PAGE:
‘Fixing the Debt’ on Average Folks

Goldman Sachs’ Lloyd Blankfein and other tycoons behind “Fix the Debt” want average folks to expect less from Social Security and other safety-net programs but are doing all they can to protect their special interest tax breaks and dodge the slightly higher tax rates for the rich, note Bill Moyers and Michael Winship.

By Bill Moyers and Michael Winship

In Paul Krugman’s book, End This Depression Now!, the economist and New York Times columnist entitles a chapter “The Second Gilded Age” in which he describes the extraordinary rise in wealth and power of the very rich during this era of unregulated greed.

Since Ronald Reagan’s election in 1980, the top one percent of Americans have seen their incomes increase by 275 percent. After accounting for inflation, the typical hourly wage for a worker has increased just $1.23.

Big Money, as Krugman writes in his book, buys Big Influence. And that’s why the financiers of Wall Street never truly experience regime change, their cash brings both political parties to heel.

So it is that the policies that got us where we are today, in this big ditch of chronic financial depression, have done little for most, but have been very good to a few at the top.

But they’re not satisfied with having only most of it, they want it all. If Krugman were writing his book today, he could find plenty of evidence in the deal that supposedly kept us from going over the fiscal cliff.

Behind closed doors, Congress larded it with corporate tax breaks worth tens of billions of dollars, everything from tax credits for NASCAR racing and the railroads to subsidies for Hollywood, rebates for the rum industry and loopholes for off-shore financing that could help giant multinationals like General Electric avoid billions of dollars in corporate income taxes.

Writing in the conservative Washington Examiner, columnist Tim Carney says many of these expensive giveaways were “spawned by a web of lobbyists, donors and staffers surrounding Democratic Sen. Max Baucus of Montana,” chairman of the Senate Finance Committee. As we know from the Obamacare fight, Baucus is a connoisseur of revolving door corruption.

“Pick any one of the special-interest tax breaks extended by the cliff deal,” Carney wrote, “and you’re likely to find a former Baucus aide who lobbied for it on behalf of a large corporation or industry organization.” Even the pro-business Wall Street Journal was appalled. They called it a “Crony Capitalist Blowout.”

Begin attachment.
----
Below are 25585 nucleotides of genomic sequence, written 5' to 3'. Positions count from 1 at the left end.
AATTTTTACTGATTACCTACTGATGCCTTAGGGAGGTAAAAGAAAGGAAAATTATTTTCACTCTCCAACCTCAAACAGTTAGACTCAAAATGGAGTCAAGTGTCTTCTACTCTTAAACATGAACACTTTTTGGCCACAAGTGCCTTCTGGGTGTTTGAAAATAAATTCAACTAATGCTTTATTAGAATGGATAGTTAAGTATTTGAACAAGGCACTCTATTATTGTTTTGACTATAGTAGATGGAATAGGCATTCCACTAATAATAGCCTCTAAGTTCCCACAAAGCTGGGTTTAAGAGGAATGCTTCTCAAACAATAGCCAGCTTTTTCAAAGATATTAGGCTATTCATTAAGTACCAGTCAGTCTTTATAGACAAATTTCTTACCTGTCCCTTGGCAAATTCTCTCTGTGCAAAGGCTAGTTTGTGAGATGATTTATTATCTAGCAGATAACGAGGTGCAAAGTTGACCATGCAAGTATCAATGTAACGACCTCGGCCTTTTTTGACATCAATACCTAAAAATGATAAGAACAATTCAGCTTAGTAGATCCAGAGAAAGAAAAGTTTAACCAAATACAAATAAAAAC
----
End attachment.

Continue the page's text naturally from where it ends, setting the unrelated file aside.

And so it was, and more. It was payback time for all those campaign donations. CEOs and lobbyists were tripping over themselves as they traipsed up and down Pennsylvania Avenue between Congress and the White House.

You’ve no doubt heard about Fix the Debt, that group of business execs and retired politicians taking out TV ads and campaigning to slash the deficit. In The New York Times, Nick Confessore reported, “close to half of the members of Fix the Debt’s board and steering committee have ties to companies that have engaged in lobbying on taxes and spending, often to preserve tax breaks and other special treatment.”

Get it? They’re privately protecting their interests as they publicly urge austerity on everyone else.

Lloyd Blankfein, CEO and chair of the global investment giant Goldman Sachs, is on Fix the Debt’s Fiscal Leadership Council. Here’s what he said when asked by CBS News’ Scott Pelley about how he would reduce the federal deficit:

“You’re going to have to undoubtedly do something to lower people’s expectations, the entitlements and what people think that they’re going to get, because it’s not going to, they’re not going to get it. Social Security wasn’t devised to be a system that supported you for a 30-year retirement after a 25-year career. In general, entitlements have to be slowed down and contained.”

Yes, but Blankfein and Goldman Sachs make sure their entitlements aren’t touched! Here’s the story: After 9/11, Congress created tax-exempt Liberty Zone bonds to help small businesses rebuild near Ground Zero. Turns out Goldman’s friends in high places consider it a small business, too, although it made $5.6 billion in profits last year.

As the fiscal cliff fiasco was playing out over New Year’s Eve, faster than the ball dropped in Times Square, a deal was struck that will extend the subsidies for Goldman’s fancy new headquarters in lower Manhattan. In their 43 stories of glass and steel, and a footprint two city blocks long, Goldman Sachs reigns supreme thanks to a system rigged by and for the powerful rich.